Rather than building its AI from scratch or relying solely on one large language model provided by someone else, Zoom is using what it calls a federated model. It built the AI Companion on some of its own algorithms, but is also weaving in LLMs from OpenAI, Anthropic, and Meta, mixing and matching them in different ways in varying contexts.

Placing bets on multiple technologies might help the company better compete with Microsoft and Google, two of the world’s most resource-rich AI powerhouses. But the approach also helped it give the AI Companion one of its most obviously appealing features: It’s included with paid Zoom plans. That’s compared to the additional $30 per user per month that Microsoft plans to charge Microsoft 365 (née Office) enterprise customers for its AI Copilot when it reaches general availability on November 1.

Given that Zoom faces the stiff challenge of competing directly with Teams, which many organizations already get as part of Microsoft 365, giving paying customers the AI Companion at no extra charge has a script-flipping feel to it. Yuan acknowledges that cheapness alone won’t win the AI war: “Customers are very smart,” he says. “They’re going to compare for sure.” But, he adds, “The feedback [on AI Companion] is very positive.”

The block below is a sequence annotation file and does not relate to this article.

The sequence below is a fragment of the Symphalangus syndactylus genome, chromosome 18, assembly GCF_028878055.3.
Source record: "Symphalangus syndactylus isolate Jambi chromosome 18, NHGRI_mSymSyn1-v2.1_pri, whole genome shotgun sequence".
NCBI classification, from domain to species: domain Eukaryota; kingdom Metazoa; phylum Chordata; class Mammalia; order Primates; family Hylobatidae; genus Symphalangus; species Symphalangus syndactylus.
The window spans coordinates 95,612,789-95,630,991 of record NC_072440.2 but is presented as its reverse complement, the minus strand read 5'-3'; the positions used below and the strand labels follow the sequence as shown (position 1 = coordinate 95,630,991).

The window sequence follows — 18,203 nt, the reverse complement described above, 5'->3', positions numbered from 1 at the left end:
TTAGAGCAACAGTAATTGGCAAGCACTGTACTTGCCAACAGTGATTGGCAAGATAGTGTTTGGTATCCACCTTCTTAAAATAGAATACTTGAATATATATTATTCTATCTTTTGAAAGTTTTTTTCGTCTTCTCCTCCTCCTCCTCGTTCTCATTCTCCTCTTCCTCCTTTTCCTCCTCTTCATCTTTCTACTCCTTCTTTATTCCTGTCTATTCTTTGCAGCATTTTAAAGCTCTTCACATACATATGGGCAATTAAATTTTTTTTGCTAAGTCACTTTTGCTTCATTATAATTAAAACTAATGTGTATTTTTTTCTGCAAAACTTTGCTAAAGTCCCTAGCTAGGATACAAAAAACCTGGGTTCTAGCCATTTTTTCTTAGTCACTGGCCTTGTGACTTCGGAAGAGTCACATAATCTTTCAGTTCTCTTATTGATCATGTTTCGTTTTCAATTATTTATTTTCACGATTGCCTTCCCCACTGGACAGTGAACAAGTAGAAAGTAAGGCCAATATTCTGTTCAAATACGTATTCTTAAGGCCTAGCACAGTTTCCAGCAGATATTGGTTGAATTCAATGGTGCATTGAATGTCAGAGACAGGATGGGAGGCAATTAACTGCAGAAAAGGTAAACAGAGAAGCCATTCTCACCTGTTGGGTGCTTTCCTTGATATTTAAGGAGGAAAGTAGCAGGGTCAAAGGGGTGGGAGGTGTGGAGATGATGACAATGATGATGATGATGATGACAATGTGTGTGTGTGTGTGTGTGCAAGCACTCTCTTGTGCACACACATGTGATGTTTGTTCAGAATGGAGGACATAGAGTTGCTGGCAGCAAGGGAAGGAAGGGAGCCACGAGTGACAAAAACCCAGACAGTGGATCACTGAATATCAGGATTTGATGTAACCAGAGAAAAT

Even as Zoom adds more productivity tools to its portfolio, it’s trying to avoid getting into a situation where anyone expects it to take on Microsoft 365 or Google Workspace feature for feature. Like last year’s Zoom Mail and Zoom Calendar, Zoom Docs looks to be a relatively lightweight product that’s deeply integrated with siblings such as Zoom Meetings and Zoom Team Chat in ways that go beyond what a third-party product can achieve. And if customers decide to stick with the collaborative document editor they’re already using, that’s fine too, Yuan says: “Whatever they want to use, that’s fine, as long as we add value.”

As for allying concerns customers might have about AI’s downsides, he says reassuring them that Zoom isn’t using their business data to train its models is essential. But he argues that generative AI’s tendency to hallucinate when asked to be an expert on everything isn’t a major issue in the contexts where Zoom is putting it to work, since it’s focused on “business communications—a meeting or chat conversation or whiteboard, those kind of things. Not some random stuff.”